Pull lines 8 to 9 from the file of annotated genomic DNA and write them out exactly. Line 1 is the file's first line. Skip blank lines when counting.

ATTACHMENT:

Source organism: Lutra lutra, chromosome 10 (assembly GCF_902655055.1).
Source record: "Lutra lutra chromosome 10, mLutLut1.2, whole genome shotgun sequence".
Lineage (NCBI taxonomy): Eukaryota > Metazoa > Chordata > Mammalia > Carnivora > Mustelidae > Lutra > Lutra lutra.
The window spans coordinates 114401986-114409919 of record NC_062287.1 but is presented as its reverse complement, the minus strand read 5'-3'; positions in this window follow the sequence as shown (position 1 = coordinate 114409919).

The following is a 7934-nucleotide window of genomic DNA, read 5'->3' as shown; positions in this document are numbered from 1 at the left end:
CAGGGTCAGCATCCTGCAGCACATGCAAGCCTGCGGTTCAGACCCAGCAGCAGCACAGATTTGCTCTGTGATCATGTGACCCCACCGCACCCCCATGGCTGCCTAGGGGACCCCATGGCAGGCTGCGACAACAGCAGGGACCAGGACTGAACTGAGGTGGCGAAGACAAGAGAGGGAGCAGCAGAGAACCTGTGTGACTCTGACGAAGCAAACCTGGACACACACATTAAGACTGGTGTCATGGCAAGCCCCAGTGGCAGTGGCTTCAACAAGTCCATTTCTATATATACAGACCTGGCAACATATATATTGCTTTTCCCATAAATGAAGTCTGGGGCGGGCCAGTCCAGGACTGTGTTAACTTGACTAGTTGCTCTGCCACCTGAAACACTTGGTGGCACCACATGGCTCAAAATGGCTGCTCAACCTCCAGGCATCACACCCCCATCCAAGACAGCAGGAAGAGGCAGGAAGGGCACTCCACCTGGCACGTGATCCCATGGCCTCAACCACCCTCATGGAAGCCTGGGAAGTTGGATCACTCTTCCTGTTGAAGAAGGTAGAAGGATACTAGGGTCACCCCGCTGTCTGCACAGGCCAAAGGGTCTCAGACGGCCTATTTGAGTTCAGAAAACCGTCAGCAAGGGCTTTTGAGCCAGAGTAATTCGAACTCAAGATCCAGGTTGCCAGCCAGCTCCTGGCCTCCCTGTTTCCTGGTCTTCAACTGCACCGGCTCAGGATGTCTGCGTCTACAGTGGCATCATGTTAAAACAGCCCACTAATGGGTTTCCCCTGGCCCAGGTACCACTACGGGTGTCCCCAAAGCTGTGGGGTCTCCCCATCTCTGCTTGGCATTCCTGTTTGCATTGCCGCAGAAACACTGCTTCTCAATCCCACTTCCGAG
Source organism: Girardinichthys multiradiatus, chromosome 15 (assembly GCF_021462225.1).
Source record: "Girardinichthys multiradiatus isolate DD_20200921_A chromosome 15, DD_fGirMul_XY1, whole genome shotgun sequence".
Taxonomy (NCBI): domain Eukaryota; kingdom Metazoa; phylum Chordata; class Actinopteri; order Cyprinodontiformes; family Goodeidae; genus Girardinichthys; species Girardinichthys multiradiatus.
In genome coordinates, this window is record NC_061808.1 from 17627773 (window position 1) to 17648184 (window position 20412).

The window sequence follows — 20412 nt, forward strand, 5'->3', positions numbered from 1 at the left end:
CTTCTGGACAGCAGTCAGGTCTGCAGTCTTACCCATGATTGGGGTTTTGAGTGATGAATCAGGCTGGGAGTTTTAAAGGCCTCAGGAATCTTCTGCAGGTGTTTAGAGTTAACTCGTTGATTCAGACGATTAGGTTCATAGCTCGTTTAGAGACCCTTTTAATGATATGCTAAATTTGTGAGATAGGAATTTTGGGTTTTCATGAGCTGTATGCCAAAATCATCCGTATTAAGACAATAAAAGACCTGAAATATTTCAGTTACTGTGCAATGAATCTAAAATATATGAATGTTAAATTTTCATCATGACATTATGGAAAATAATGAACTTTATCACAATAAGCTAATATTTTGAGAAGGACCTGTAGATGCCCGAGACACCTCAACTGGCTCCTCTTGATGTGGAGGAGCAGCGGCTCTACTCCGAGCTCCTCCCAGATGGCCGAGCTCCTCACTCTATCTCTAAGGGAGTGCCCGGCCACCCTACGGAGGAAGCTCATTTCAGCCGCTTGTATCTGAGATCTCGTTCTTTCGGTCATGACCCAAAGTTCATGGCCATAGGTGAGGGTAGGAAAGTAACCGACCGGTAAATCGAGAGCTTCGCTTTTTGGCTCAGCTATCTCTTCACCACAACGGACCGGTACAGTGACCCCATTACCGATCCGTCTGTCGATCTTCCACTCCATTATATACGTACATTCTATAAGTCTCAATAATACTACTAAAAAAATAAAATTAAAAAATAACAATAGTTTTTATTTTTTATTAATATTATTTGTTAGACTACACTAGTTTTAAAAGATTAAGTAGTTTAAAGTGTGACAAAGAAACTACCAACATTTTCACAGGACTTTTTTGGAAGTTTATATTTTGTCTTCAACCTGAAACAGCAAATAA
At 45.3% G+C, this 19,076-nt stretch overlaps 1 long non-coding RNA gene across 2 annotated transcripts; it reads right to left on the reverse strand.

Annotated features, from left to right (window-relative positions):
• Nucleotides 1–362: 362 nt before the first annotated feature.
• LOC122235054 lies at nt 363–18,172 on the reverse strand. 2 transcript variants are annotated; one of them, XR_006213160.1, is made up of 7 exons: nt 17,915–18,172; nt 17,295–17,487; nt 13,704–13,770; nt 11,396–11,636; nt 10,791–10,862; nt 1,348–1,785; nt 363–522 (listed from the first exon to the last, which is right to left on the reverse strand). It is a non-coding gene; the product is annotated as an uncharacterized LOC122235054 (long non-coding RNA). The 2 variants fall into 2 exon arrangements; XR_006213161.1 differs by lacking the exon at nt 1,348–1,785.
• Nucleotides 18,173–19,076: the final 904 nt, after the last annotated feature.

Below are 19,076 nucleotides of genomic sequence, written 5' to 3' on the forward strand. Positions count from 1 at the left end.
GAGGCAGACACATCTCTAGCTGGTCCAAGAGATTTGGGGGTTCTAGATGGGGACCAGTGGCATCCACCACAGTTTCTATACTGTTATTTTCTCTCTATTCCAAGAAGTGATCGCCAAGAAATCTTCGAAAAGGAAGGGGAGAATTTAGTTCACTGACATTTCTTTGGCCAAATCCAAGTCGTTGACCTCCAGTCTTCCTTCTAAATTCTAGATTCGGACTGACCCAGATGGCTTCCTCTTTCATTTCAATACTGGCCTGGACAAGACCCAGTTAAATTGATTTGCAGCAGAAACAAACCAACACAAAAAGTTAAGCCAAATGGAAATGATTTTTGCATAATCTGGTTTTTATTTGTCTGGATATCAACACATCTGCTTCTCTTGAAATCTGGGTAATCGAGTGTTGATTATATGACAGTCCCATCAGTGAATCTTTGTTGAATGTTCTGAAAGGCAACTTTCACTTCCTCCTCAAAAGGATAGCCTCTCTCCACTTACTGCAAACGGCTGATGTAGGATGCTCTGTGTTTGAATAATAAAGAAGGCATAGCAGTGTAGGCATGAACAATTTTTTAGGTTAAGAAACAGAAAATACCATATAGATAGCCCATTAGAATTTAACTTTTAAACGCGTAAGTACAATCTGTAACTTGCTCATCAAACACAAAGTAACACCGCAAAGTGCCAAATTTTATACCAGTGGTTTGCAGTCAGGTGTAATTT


Source record: "Girardinichthys multiradiatus isolate DD_20200921_A chromosome 15, DD_fGirMul_XY1, whole genome shotgun sequence".
Taxonomy (NCBI): domain Eukaryota; kingdom Metazoa; phylum Chordata; class Actinopteri; order Cyprinodontiformes; family Goodeidae; genus Girardinichthys; species Girardinichthys multiradiatus.